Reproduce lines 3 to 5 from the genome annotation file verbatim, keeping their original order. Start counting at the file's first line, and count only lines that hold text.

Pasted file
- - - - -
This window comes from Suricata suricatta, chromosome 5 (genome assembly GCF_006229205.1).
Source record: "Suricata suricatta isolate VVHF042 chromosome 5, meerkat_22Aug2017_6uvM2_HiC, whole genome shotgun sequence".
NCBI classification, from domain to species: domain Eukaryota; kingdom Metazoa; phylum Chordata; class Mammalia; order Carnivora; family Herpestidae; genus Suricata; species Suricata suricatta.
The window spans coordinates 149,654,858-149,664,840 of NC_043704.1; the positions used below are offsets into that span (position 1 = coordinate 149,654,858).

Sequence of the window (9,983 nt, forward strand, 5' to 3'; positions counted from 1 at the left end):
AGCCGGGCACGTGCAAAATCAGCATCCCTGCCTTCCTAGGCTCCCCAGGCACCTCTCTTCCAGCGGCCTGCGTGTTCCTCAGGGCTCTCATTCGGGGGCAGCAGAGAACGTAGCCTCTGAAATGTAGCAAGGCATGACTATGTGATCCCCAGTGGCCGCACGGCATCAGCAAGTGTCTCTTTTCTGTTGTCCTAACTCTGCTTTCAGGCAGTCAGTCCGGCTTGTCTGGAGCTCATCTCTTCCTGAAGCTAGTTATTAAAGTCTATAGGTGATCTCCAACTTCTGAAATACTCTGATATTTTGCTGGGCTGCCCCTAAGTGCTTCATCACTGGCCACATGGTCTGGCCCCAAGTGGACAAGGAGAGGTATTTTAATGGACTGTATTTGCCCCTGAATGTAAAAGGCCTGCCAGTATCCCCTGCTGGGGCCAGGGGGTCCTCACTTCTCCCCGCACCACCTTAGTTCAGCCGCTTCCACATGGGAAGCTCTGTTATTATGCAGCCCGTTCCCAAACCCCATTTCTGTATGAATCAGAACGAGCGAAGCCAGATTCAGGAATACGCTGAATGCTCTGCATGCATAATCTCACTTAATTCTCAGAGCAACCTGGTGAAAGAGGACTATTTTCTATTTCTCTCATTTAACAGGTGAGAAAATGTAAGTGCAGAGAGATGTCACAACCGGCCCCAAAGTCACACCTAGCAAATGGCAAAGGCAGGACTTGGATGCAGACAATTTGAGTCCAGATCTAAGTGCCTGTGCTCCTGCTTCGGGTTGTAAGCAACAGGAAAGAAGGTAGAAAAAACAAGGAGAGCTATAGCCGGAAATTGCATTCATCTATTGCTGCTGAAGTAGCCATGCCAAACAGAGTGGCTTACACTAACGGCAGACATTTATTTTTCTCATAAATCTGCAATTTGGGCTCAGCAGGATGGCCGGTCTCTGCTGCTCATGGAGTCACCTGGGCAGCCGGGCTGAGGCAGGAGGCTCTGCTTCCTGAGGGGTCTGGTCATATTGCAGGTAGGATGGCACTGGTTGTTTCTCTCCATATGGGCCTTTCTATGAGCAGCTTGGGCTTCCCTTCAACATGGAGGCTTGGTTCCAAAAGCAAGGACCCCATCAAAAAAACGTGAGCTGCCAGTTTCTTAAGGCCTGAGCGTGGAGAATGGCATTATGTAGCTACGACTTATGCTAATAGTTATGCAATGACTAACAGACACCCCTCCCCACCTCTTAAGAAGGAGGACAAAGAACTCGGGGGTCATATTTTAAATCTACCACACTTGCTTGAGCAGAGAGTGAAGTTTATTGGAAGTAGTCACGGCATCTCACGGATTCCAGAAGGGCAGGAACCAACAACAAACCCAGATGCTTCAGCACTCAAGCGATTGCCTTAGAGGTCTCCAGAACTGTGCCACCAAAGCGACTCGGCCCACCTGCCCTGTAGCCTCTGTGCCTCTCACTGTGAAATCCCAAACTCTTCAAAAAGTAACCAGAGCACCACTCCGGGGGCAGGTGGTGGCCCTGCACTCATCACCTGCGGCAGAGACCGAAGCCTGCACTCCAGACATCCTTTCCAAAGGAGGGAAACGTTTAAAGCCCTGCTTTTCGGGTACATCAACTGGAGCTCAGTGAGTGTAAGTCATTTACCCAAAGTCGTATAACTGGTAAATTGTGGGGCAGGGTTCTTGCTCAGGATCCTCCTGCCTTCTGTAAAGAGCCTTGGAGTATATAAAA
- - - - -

NCBI classification, from domain to species: domain Eukaryota; kingdom Metazoa; phylum Chordata; class Mammalia; order Carnivora; family Herpestidae; genus Suricata; species Suricata suricatta.
The window spans coordinates 149,654,858-149,664,840 of NC_043704.1; the positions used below are offsets into that span (position 1 = coordinate 149,654,858).

Sequence of the window (9,983 nt, forward strand, 5' to 3'; positions counted from 1 at the left end):